Bluetooth beacons not precise enough, says BeSpoon
The packages consist of hardware and software building blocks that allow system engineers to rapidly prove a design concept before integrating the 3D real-time location system (RTLS) technology into industrial and consumer products.
For one, the Precise Inverted 3D design package comes with a SpoonPhone (featuring an Android API to access the location data) and the Inverted 3D software. With minimal hardware configuration, the software is capable of computing its 3D location based on the positions of six fixed tags.
The Precise Indoor GPS package enables additional SpoonPhones to locate themselves just by listening to the tags. This also allows the deployment of an unlimited number of self-locating devices.
Last, but not least, the Precise Location RTLS package tracks in real time a set of tags whose locations are made available through a simple server connection.
With these capabilities, BeSpoon aims its technology at both single devices and server-centric solutions tracking multiple items. In a device-centric application, a moving device constantly computes its location and orientation within a 3D space. In a server-centric solution, a central infrastructure tracks locations of many individual items.
eeNews Europe has caught up with Jean-Marie André, BeSpoon’s CEO, to learn more about the company’s current prospects and market goals.
“Far beyond our initial technology breakthrough last year when we geo-located tags at distances over 800 meters while following IR-UWB’s standard regulation, with these tools we want to send a strong signal to the market that it is really easy to build your own RTLS with our turnkey solutions”, told us André.
“The SpoonPhone comes with plenty of bells and whistles, with WiFi and Bluetooth connectivity and many different sensors, our IR-UWB IC being one more”.
“Together with a few RTLS-enabled tags, it allows our customers to explore different use cases and check for themselves what the technology can do for them, before they go to the next level which is integrating our chips into their products”, André added.
The tags could be used for simple collision-avoidance, but BeSpoon shows many versatile asset-tracking or geo-fencing applications on its website, and most consumer-oriented use cases would require the BeSpoon chip to be integrated into the users’ smartphones (giving them precise distance and orientation relative to fixed tags).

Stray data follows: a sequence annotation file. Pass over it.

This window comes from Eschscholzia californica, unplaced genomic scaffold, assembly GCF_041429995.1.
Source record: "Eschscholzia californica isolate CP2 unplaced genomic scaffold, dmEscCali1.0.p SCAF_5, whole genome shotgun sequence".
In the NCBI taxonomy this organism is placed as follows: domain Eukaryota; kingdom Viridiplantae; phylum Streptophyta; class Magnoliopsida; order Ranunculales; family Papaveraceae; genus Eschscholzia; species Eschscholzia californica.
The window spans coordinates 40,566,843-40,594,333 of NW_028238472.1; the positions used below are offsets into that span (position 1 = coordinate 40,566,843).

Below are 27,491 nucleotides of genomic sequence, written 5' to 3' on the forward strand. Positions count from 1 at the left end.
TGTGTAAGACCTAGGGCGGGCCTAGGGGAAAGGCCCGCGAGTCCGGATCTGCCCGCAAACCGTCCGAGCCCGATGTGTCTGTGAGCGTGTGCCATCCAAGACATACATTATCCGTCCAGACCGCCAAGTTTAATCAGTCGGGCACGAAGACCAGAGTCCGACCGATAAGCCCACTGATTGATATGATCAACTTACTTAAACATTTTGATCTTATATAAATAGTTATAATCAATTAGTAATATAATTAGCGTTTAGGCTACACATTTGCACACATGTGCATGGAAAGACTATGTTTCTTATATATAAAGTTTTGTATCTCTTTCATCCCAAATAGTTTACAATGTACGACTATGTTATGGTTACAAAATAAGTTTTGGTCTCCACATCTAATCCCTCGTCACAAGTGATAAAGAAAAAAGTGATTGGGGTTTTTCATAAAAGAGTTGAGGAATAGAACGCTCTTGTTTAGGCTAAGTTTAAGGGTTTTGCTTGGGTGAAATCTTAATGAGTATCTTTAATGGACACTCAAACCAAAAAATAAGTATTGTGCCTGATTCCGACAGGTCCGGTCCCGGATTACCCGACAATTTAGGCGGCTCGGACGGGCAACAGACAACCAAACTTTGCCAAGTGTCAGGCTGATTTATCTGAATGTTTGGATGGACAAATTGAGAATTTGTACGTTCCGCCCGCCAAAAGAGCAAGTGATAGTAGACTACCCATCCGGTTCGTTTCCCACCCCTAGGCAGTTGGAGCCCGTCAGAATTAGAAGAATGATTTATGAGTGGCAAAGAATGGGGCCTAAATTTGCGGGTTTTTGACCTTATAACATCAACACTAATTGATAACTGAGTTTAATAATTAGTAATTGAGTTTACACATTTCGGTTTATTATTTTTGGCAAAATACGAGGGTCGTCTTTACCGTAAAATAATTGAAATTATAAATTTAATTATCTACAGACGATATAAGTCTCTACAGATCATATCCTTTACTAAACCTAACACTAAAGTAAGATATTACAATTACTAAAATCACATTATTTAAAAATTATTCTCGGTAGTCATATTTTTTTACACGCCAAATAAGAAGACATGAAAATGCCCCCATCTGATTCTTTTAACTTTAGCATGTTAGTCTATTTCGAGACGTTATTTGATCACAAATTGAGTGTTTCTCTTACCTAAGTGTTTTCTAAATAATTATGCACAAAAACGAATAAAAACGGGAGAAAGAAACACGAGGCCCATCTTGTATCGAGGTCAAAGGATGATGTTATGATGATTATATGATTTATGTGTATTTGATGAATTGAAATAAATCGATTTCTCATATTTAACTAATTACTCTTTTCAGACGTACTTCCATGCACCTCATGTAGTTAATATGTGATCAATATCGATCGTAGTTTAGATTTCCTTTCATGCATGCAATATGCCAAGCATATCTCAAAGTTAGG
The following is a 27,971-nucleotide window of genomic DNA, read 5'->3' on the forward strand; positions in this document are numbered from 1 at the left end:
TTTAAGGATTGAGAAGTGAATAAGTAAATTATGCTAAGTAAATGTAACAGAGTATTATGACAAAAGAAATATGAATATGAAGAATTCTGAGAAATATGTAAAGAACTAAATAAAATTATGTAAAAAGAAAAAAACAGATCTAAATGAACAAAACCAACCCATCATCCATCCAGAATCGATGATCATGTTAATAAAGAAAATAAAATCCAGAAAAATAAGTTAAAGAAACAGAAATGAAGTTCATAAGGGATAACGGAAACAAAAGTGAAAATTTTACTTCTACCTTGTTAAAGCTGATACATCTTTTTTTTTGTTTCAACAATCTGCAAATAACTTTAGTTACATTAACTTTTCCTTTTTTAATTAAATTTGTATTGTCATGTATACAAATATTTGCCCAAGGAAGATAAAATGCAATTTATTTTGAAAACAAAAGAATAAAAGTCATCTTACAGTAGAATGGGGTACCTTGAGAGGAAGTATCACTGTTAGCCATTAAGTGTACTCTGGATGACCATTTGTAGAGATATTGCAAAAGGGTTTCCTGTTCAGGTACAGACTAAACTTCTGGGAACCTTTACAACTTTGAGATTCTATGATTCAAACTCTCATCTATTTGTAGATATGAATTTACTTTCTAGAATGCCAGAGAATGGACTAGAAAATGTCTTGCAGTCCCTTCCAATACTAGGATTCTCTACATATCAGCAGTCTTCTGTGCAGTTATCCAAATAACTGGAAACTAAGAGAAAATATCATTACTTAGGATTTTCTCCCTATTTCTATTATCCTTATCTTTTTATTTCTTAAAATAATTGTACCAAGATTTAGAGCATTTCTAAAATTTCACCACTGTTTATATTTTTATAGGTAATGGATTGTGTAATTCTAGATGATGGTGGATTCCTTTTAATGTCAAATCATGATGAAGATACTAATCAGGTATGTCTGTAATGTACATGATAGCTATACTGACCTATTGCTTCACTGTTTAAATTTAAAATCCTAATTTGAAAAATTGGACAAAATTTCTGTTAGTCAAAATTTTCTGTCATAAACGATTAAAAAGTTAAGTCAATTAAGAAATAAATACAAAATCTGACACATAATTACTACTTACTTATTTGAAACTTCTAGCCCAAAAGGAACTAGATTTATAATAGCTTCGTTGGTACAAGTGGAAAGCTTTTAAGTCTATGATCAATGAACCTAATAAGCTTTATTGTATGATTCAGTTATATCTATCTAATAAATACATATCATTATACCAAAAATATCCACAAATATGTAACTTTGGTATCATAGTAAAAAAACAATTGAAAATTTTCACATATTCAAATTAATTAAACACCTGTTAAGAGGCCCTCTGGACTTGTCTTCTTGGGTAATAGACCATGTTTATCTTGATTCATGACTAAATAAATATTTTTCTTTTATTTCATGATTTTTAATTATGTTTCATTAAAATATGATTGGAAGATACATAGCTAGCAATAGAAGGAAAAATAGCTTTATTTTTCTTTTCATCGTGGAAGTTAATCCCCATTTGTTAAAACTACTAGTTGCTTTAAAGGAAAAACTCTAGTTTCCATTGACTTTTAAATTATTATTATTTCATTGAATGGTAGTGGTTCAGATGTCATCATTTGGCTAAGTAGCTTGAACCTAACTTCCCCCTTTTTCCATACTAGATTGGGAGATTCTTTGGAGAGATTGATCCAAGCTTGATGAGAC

“With a few base stations to cover a shop, able to accurately locate shoppers’ smartphones relative to fixed tags in a showroom, you could create virtual beacons and send timely and appropriate marketing material” told us André, “this would be much more precise and much cheaper than installing Bluetooth beacons”.
“Typically, this is what companies try to do with WiFi and Bluetooth signals through triangulation and proximity sensing. But for many applications it is too unreliable to be useful, only with a 50% chance of the person or object to be where the computations say it ought to be”, commented André.
“For geolocation, our solution is very cost competitive with Bluetooth and WiFi, much cheaper to implement because we have integrated everything into a piece of silicon. It is difficult to make cost comparisons as it depends on the application environment. Where thousands of square meters may be covered with a few of our base stations in a shopping mall, an industrial site with a lot of metal and water pipes may require more base stations”, André explained.
The pace of distance notifications can be set from 4 per second to one every 10 seconds, so depending on usage, by managing the sleep modes well, BeSpoon’s CEO is confident that they could have simple tags running for several months on a single coin battery.
André knows well that the mass adoption of BeSpoon’s RTL solution will only truly take-off with smartphones.
“We are in contact with all smartphone vendors, and it is only a matter of time before our technology makes its way into smartphones” said André, adding that it will certainly take another few months before they get such design-wins.
“We see more and more gadgets that are connected and for which location matters, such as autonomous hardware, these could be robots or drones. For the type of distance precision we offer, within 5cm, we’ve had several requests from drone manufacturers.
With two chips integrated across a drone’s wingspan and the user’s smartphone, they get even more precise about the drone’s location and orientation in space relative to the pilot, much more than with today’s GPS and inertial sensors and compasses, especially indoor.” André concluded.
Visit BeSpoon at www.BeSpoon.com